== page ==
In an exhaustive interview with Trafficinfratech, Amit Kumar Ghosh, Additional Secretary, Highways, MoRTH lists out the multitude of projects being undertaken by the Government. According to him, reducing vehicular pollution and moving towards sustainable development should be the top priority areas.
The Government has allocated Rs 111 lakh crore (US$ 1.4 trillion) under the National Infrastructure Pipeline (NIP) for 2019–25. When it comes to highway and corridor development, what do you think the priorities should be?
We have adopted an integrated development approach across departments under the aegis of the Prime Minister’s Gati Shakti Plan. Thirty-five logistics parks have been identified for development to cater to key production and consumption centres accounting for 50% of India’s road freight. Intermodal stations are to be developed in 15 cities to ease passenger movement. These logistics parks and intermodal stations will address key issues such as unfavourable modal mix, inefficient fleet mix and underdeveloped material-handling infrastructure.
The National Highway network is to be expanded as a part of the Rs. 5.35 lakh crore Bharatmala Pariyojana project, which aims to connect over 700 nodes in the country. Further, there will be planned interconnection between economic corridors, first mile and last mile connectivity for 15,400km. Moreover, the identified connectivity to border areas and neighbouring countries (5,198km), and connectivity to coastal areas to enable port-led economic development (3,298km) are to be executed.
To facilitate unhindered flow of freight and passengers, access-controlled corridors are being conceptualized. Twenty-four greenfield expressways and access-controlled corridors with a cumulative length of more than 7,000km are being planned as a part of the Bharatmala Pariyojana project Phase-1, with design speeds of 120kmph and 100kmph. A country-wide rollout of the Integrated Road Accident Database has been done, with tablets in all police stations for recording real-time accident data to enable policy interventions.
Reducing vehicular pollution and moving towards sustainable development should be top priority areas. This can be done through increased adoption of alternate fuels and cutting-edge technologies. In the Delhi–Mumbai greenfield expressway project, we envision these benefits: (i) compensatory afforestation of 10 lakh trees; (ii) reduction in travel time by ten hours; (iii) net fuel savings of 1,976 lakh litres/year; and (iv) reduction in carbon dioxide emissions by ~53 crore kg/year.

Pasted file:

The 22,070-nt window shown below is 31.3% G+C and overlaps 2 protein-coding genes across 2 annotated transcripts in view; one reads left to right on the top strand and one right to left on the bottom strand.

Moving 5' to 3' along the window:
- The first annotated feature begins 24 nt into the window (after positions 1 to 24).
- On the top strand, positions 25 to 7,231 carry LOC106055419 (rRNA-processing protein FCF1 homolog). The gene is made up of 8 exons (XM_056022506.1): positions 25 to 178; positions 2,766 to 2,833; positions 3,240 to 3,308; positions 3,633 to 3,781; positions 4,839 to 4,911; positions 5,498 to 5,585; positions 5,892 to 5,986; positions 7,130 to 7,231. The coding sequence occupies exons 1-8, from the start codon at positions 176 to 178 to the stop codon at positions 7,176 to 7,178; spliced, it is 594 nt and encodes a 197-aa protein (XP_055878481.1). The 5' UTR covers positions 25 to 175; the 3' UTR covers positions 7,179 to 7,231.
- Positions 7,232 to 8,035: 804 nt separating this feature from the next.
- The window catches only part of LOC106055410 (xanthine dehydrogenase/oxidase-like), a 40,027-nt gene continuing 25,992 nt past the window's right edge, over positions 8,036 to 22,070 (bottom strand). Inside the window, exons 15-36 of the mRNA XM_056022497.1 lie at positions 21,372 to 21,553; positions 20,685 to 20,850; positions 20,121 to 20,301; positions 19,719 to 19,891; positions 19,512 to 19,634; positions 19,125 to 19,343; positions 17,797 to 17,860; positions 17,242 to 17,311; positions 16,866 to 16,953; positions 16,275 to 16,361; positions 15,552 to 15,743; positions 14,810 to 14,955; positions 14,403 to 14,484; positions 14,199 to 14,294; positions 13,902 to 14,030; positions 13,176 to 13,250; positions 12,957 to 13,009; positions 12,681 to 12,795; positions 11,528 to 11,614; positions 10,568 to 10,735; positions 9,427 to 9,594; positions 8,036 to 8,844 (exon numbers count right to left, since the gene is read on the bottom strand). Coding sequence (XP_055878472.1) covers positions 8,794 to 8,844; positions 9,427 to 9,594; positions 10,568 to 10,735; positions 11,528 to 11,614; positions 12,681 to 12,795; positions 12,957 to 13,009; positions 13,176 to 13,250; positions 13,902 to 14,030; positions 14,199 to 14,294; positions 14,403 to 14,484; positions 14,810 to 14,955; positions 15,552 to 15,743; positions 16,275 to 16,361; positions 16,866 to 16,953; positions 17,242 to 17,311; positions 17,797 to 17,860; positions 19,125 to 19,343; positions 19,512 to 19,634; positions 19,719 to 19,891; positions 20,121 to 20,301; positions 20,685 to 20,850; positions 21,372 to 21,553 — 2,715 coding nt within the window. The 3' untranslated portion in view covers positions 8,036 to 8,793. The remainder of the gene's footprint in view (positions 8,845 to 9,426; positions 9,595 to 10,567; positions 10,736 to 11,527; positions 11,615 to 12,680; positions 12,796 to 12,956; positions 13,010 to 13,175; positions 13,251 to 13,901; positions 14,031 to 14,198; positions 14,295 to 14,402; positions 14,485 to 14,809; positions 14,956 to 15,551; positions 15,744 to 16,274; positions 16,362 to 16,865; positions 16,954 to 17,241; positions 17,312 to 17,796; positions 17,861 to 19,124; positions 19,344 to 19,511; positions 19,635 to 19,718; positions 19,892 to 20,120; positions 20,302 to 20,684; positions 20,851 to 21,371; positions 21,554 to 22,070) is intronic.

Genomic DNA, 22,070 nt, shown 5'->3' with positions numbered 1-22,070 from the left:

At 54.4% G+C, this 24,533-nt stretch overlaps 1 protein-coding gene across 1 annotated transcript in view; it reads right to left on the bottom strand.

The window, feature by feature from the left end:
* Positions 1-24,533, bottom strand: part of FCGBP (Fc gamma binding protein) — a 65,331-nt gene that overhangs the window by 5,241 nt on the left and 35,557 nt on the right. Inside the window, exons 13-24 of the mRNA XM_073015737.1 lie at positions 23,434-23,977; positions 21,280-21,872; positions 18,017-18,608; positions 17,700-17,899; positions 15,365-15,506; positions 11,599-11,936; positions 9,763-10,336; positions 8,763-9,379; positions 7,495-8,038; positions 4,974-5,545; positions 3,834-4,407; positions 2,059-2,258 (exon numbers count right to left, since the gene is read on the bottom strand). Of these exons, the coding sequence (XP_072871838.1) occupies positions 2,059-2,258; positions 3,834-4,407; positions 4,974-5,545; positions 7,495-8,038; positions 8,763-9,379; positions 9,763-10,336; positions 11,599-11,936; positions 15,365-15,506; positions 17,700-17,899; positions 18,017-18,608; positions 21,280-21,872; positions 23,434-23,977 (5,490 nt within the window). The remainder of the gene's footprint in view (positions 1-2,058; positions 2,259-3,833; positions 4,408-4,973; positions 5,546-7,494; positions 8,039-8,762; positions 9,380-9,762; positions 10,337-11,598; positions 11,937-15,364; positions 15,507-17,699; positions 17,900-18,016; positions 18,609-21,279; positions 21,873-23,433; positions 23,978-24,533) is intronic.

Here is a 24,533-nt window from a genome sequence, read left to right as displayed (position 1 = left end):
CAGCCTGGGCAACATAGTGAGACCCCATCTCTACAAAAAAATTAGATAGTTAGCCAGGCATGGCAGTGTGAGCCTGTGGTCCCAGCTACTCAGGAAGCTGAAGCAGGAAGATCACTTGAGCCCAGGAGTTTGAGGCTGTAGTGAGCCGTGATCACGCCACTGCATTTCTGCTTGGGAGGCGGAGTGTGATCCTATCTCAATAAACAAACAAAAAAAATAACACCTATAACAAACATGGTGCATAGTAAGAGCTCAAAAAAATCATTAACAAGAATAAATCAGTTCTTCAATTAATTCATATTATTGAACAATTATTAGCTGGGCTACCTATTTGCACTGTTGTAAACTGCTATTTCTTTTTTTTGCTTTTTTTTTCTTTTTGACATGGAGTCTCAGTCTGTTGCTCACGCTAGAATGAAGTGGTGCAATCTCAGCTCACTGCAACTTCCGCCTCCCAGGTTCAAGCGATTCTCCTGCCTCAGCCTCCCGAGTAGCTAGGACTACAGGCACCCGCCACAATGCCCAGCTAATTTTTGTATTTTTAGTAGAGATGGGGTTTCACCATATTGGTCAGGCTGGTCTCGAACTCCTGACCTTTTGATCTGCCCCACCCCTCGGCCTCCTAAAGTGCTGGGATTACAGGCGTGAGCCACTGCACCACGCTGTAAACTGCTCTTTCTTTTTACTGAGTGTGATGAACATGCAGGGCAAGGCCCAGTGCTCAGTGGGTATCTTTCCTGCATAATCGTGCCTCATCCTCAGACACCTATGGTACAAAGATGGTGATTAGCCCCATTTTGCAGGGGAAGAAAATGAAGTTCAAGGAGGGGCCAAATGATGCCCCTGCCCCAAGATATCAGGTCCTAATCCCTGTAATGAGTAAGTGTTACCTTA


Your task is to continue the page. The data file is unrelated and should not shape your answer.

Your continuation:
We are also streamlining pre-construction activities. The land acquisition process is being eased out through frequent review and coordination discussions with State Governments, and exercising due diligence in finalizing agreements to ensure minimal disruption to settlements. An integrated approach has been initiated to accelerate obtaining approvals such as environmental, forest and wildlife clearances, road over bridge constructions, utility shifting agencies such as Ministry of Environment, Forest and Climate Change, Ministry of Railways, Ministry of Power and various State agencies.
There is a requirement for high quality technology, material and construction processes for road development…
In terms of improving quality, we are using modern construction equipment such as the world’s widest paver of 18.75 m deployed in the Delhi–Mumbai expressway project. We have adopted latest construction practices such as the New Austrian Tunnelling Method (NATM) in tunnel projects. To maximize the lifetime of expressways, we have employed an innovative perpetual pavement design.
The Indian Roads Congress (IRC) has come up with guidelines for the use of cement-treated base (CTB), cement treated sub-base (CTSB), waste plastic, geo-synthetics, fly ash and crumb rubber modified bitumen (CRMB) for soil stabilization and recycling in highway construction in 2020. The IRC has also accredited new materials, techniques, equipment and products, which can be used as per prescribed codes, guidelines and circulars. All the regional officers of the MoRTH, NHAI and National Highways and Infrastructure Development Corporation (NHIDCL), and the CEs of Border Roads Organisation are encouraged to use new and alternative materials and technologies.